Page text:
Saturday, June 27, 2009

Being a Hub

A few days ago, I received an announcement email for a terrific conference called Voice of the Customer. I attended last year and enjoyed the program immensely. The surroundings are gorgeous, the topics are timely, the speakers are knowledgeable, and the networking opportunities are abundant.

At the end of last year's conference, the producers asked for topics to present this year. One of the ideas that seemed to have some traction was about creating "user groups" as a component of better support. Now, it so happens that I used to be a regional liaison for a large user group program, and had 47 user groups from Maine to Delaware in my region. I offered privately to one of the producers to see if I could get my successor in that position to address the topic. After a few tries, I managed to get the two talking to each other, and there was the session on this year's program. It wasn't a big deal. I just got two people talking to each other about a specific thing.

People often ask me questions like, "Do you know anybody who...?" or "Do you know where I can find..?." As many times as not, I have an answer, and many of those times it's, "Let me ask my friend (insert name). They might know." And, many times, I'm able to provide either the information, or a connection to the information.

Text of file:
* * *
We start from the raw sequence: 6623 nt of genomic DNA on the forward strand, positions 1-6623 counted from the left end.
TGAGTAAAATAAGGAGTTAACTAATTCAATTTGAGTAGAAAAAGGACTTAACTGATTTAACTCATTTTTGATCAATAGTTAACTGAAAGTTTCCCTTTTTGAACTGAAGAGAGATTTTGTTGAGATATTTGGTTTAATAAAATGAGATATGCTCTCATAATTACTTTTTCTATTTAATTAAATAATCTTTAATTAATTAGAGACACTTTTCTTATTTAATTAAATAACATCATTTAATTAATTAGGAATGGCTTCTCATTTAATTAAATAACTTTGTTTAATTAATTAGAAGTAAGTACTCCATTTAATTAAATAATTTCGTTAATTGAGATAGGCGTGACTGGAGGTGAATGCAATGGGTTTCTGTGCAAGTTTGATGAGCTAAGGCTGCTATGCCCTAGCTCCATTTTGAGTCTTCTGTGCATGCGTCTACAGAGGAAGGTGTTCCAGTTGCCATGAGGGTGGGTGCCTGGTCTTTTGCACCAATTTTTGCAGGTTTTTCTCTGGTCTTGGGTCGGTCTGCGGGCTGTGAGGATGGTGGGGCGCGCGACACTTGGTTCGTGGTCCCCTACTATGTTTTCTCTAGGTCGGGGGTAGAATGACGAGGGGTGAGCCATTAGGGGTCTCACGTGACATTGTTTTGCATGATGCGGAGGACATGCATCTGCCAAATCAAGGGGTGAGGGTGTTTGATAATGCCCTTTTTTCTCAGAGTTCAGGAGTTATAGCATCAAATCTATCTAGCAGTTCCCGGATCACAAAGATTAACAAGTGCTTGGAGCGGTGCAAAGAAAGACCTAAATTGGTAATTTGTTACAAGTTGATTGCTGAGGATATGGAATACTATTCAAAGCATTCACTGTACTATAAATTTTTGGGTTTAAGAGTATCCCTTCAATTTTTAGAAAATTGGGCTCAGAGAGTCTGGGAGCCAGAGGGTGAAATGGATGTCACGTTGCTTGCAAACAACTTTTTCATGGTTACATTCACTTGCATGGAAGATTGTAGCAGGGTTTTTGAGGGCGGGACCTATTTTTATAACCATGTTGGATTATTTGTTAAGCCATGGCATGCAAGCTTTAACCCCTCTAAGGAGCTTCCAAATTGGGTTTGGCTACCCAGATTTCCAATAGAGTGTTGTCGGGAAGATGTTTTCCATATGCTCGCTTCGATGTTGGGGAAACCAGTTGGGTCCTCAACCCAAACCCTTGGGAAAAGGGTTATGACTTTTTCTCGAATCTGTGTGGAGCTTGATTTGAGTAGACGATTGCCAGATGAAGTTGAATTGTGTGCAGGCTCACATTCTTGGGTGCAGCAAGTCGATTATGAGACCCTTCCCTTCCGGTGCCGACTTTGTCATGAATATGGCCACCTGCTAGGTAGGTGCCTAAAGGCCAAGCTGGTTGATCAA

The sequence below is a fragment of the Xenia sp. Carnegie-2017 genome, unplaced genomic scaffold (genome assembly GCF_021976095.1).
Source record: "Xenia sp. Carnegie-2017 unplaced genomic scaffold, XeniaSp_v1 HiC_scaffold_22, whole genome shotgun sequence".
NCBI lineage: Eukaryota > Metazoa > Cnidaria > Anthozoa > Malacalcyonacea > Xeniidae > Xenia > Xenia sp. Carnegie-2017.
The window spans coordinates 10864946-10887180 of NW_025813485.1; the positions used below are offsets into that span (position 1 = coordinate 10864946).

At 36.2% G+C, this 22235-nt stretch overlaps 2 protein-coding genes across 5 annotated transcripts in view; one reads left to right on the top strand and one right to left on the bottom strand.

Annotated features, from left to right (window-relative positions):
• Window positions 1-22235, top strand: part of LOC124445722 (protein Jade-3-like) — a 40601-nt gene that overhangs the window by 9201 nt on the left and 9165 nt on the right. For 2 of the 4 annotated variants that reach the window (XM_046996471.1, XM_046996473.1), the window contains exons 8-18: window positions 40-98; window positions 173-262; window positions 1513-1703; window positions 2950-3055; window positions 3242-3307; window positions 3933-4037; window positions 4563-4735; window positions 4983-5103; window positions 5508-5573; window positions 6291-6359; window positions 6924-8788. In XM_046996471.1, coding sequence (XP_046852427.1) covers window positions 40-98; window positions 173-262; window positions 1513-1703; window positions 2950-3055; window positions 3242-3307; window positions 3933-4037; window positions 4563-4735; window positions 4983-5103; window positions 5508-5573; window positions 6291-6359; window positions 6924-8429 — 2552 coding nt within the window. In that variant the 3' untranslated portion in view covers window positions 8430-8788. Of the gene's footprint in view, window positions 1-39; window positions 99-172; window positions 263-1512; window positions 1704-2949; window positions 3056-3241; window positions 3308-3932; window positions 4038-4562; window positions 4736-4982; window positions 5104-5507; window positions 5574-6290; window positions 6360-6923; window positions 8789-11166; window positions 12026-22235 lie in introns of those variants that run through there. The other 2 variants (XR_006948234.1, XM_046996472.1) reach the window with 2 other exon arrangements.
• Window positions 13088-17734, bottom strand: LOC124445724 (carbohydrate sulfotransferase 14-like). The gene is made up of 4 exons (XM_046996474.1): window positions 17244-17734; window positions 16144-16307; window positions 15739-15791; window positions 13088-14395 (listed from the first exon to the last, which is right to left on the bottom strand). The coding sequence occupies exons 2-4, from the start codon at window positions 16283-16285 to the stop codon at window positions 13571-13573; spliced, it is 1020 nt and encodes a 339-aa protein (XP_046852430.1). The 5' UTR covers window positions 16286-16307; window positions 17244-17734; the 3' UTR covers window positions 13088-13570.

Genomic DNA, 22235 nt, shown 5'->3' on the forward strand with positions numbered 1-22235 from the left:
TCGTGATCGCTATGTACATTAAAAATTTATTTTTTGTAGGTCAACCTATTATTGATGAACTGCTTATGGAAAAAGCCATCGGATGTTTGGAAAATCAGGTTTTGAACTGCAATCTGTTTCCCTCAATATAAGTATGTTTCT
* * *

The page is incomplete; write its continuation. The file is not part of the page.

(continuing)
In the branch of network theory called social network analysis, there are people who are particularly busy hubs, people with large groups of 'loose ties.' These people can often shortcut searches for information and help.

I'm one of these people. I don't have large family or a small group of active friends, but I have friends from about every walk of life you can imagine, and I can reach out to just about any one of them for an answer or for some expertise at just about any time. And I love to be able to help. It makes me feel like a valuable human being, and that is something all of us can stand to feel more often.

If you're "somebody who knows somebody who knows somebody," you are a "useful" person according to social network analysis, and if you aren't making these kinds of connections, maybe you can learn to do so.

Give it some thought.

1 comment:

  1. So true, Roy! We can share now, more than ever due to technology...texts, email, SocNetworking, etc...keep writing, these are great!